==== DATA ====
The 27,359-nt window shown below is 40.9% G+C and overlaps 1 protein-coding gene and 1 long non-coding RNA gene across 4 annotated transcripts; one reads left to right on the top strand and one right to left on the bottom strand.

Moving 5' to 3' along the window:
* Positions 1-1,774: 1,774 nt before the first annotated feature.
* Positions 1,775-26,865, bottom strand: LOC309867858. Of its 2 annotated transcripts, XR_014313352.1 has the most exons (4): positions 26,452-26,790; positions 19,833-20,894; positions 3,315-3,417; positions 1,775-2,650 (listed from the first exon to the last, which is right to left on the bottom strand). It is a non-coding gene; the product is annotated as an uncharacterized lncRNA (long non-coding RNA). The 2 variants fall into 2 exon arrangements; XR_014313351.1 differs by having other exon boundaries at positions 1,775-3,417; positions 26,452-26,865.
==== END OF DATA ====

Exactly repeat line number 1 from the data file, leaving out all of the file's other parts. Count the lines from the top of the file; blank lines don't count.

The 27,359-nt window shown below is 40.9% G+C and overlaps 1 protein-coding gene and 1 long non-coding RNA gene across 4 annotated transcripts; one reads left to right on the top strand and one right to left on the bottom strand.